It was the kind of bright blue sky you find only in October as dozens of people gathered in Suwanee, Ga. to pay tribute to Thomas Joseph Rees.

The obit was compelling:

“Fighter by day, lover by night, drunkard by choice and Uncle Sam’s Marching Clown forever.” So, too, was the service for the 62-year-old former Marine who “enjoyed beautiful women, Jameson Irish Whiskey, Camel cigarettes, fast cars…”

The family gathered on the front porch of the home, facing us: the 87-year old mother, a sister, one surviving brother, spouses, assorted nieces and nephews. The Marine honor guard was off to the side. And behind us, about two dozen men and women dressed in jeans, bandanas, caps, boots and vests filled with military medals stood dead still holding large American flags. They had arrived, not soundlessly, on motorcyles and taken their places silently. Almost like a huge hug, they had come to honor a former Marine and comrade. And they had our backs, too.

I’ve been to military funerals before but not one where this loyal group – the Patriot Guard Riders – had come to pay their respects and, if necessary, offer protection.

On this day when we pause to pay tribute to veterans of all ages, all wars, all ranks, this group deserves attention, too.

Their mission, stated on their website (www.patriotguard.org) is simply this: “to attend the funeral services of fallen American heroes as invited guests of the family…[to] show our sincere respect for our fallen heroes, their families and their communities and [to] shield the mourning family and their friends from interruptions created by any protestor…”

It was the need for that shield that created the impetus for this group. According to the history on their website – “what we’ve been able to piece together” – it was in 2005 when American Legion Riders 136 in Kansas caught wind of the Westboro Baptist Church’s plans to disrupt a military funeral. Members of the church claim that the casualties in Iraq and Afghanistan are “divine retribution” for homosexuality.

If this sounds familiar, it may be because the U.S. Supreme Court has agreed to hear a case of protest at a funeral in Maryland in 2006 – specifically, to decide if the father of a Marine killed in Iraq has the right to sue protesters who carried signs at his son’s funeral reading “God Hates You” and “Thank God for Dead Soldiers.”

It was exactly the kind of disrespectful, disruptive scene the PGR was created to block out in Kansas – with revving bike engines, singing patriotic songs and waving the flags.

Shortly thereafter, a group was formed in Missouri, then Oklahoma, and it wasn’t long before a nation-wide campaign was rolling, gathering support across the United States. A call went out to riders across the nation and state captains began organizing in earnest. Members signed from the Veterans of Foreign Wars, the American Legion, Rolling Thunder, Combat Vets Motorcycle Association and more so that today, there are more than 200,000 Patriot Guard Riders. Though many of the originals are veterans from the war in Vietnam, many are not vets now and some don’t actually ride bikes.

The only guiding principle: “a deep respect for those who serve our country; military, firefighters or law enforcement.”

Joe “Mack” McGuigan, had ridden north from Newnan, Ga. for the service honoring Tommy (as I knew him when we were in high school) Rees. “We only come when we are asked,” he said. “We stand tall, proud and silent in the flagline.” McGuigan said “the welcome homes” – when the PGR “strangers on steel horses” escort a body from the airport – are a particularly meaningful tribute for Vietnam vets like himself. “Our attitude is, we’re not going to let it happen again,” he said. “No way is another generation going to go through what we did when we came home.”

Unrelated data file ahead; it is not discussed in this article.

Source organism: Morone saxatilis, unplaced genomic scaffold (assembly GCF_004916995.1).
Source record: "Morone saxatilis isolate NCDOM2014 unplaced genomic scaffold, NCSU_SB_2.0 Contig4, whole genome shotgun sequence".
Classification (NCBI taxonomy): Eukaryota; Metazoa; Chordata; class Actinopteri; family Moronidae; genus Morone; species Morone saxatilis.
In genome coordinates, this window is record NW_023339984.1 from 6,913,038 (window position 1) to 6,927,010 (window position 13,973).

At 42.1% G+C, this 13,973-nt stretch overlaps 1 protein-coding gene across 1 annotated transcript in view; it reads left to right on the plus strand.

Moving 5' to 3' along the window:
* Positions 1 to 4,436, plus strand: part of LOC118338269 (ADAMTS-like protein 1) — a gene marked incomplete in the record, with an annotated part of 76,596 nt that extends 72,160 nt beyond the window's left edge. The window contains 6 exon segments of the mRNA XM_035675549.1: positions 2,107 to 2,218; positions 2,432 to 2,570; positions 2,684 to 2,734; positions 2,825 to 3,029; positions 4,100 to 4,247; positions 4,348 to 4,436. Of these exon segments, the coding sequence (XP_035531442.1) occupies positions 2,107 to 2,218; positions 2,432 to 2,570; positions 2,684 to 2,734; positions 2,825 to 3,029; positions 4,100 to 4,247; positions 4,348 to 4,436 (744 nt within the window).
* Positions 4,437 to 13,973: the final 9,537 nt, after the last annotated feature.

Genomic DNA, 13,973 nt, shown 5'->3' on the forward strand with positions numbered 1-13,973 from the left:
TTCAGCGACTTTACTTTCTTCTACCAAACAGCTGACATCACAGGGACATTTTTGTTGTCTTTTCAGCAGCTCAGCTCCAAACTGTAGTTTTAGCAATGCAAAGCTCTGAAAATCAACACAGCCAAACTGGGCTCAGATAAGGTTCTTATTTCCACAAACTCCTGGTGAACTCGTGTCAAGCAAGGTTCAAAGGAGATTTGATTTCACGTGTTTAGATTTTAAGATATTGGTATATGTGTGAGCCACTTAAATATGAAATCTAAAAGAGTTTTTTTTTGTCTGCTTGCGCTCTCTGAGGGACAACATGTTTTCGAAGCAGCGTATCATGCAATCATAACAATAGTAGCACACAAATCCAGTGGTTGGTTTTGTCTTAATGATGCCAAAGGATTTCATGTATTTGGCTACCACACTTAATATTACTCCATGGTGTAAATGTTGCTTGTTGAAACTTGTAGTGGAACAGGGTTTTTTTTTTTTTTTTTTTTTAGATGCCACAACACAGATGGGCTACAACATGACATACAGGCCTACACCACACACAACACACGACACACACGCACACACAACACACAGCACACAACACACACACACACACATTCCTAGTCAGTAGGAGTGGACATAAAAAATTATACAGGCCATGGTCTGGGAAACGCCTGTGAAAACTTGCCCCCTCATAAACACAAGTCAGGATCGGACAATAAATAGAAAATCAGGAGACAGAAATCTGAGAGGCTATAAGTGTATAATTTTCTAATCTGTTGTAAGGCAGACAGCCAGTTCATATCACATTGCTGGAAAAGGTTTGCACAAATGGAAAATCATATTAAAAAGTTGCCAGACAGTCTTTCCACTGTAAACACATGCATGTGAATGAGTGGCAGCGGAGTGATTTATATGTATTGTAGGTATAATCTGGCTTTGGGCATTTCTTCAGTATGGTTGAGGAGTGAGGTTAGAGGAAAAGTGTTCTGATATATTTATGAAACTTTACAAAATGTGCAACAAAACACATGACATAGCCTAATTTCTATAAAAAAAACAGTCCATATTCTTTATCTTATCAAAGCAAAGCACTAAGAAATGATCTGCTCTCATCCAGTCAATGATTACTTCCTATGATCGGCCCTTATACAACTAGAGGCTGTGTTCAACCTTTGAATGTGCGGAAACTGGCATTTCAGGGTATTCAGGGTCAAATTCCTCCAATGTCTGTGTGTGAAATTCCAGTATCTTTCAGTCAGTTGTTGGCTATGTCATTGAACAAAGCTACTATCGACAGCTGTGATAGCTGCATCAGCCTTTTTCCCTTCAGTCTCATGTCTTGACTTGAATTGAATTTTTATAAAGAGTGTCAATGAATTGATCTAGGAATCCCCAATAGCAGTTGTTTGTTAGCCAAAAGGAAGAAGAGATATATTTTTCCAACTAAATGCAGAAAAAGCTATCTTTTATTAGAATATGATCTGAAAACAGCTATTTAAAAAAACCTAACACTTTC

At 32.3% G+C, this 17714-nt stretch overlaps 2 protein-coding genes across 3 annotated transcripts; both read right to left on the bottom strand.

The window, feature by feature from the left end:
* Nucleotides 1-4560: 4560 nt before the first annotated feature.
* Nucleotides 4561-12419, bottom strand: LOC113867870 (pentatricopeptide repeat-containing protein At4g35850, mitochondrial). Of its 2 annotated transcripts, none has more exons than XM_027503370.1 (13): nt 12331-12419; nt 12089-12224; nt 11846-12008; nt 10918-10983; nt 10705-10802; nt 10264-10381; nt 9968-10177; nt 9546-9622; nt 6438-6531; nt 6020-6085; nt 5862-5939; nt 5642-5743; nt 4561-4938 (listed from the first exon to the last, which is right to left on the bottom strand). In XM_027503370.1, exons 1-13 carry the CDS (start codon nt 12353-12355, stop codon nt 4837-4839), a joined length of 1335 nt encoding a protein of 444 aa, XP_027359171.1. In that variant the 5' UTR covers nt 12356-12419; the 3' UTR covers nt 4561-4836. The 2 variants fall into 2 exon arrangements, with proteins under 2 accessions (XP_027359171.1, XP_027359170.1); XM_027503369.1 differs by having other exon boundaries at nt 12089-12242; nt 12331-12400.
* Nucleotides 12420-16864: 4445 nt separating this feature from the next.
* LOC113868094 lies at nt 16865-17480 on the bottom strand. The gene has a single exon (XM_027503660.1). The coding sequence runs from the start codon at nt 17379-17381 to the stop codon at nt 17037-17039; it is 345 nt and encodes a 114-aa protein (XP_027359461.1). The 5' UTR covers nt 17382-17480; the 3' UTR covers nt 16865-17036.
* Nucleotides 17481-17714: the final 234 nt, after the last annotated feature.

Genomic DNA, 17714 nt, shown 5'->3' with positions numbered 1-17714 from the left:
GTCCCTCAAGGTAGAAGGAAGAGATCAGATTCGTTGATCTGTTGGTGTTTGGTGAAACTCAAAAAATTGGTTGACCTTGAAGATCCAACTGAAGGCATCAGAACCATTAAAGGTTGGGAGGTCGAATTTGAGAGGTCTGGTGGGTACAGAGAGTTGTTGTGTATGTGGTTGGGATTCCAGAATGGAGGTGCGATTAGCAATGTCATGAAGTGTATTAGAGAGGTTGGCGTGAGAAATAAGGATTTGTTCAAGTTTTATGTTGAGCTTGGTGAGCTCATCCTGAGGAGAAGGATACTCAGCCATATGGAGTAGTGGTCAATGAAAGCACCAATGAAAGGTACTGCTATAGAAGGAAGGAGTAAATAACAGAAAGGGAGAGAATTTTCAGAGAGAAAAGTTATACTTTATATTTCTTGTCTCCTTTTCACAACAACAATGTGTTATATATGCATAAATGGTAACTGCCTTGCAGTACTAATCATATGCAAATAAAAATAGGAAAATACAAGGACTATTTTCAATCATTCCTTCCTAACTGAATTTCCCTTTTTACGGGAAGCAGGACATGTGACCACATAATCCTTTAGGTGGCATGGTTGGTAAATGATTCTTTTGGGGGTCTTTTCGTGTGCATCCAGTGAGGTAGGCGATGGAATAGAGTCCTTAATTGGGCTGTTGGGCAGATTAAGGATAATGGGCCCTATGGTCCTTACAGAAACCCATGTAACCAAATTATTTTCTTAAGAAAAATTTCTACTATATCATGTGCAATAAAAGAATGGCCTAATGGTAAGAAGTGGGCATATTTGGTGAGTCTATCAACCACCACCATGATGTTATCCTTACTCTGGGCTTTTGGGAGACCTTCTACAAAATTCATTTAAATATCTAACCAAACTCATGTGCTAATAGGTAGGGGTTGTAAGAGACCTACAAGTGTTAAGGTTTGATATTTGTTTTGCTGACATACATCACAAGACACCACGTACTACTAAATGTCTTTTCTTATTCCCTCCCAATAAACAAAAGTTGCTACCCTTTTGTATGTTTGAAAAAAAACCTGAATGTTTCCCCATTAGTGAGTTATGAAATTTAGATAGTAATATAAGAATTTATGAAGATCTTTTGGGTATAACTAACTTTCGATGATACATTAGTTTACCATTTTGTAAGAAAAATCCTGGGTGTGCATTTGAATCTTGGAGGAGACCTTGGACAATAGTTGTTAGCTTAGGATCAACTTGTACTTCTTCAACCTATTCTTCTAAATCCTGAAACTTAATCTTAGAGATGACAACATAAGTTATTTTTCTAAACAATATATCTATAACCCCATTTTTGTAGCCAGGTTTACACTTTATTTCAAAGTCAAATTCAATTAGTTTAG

At the Rees home in Suwanee, the Marine Honor Guard fired three rifle volleys and unfolded and refolded the flag in utter silence before presenting it to the family. The contrast between the formality of their dress, demeanor and precision and that of the comparatively scruffy but no less sincere or respectful PGR said a lot about T, TR or Tom Rees but also about the diversity of pomp, personalities, purpose and honor that makes up America today.

Top photo: Thomas Joseph Rees as a young Marine.

Bottom photo: Thomas Joseph Rees, older

To see for yourself – and to pay tribute to the PGR today — visit the websites below for photographs and videos of the patriotic bike-riding corp. And don’t miss the obituary in its entirety: http://www.legacy.com/obituaries/gwinnettdailypost/obituary.aspx?page=lifestory&pid=146268967

More Photos: http://andrews3.gotfamiliesonline.com/gallery/2010-09-07-1

http://www.flickr.com/photos/ga_pgr_riders/sets/

Youtube: (Double click on the icon to see the video full-size.)

About the author: Susan Soper is the founder and author of ObitKit (www.obitkit.com)

###
Susan Soper

Susan Soper

Susan Soper is a longtime journalist: as a writer for Newsday where she was part of a team that won a Pulitzer Prize for The Heroin Trail, writer at CNN, Features Editor at the Atlanta Journal-Constitution and Executive Editor at Atlanta INtown. Recently, she created and published a workbook, ObitKit (www.obitkit.com). She is currently working on a number of writing and editing projects, including obituaries and life stories. She lives in Atlanta with her husband, Bo Holland. Her interests include hiking, reading, the arts, people (dead and alive) and, in a better economy, travel. Staying close to home these days, she takes and documents “Urban Hikes” and is interested in sharing sites of interest with readers of Like the Dew.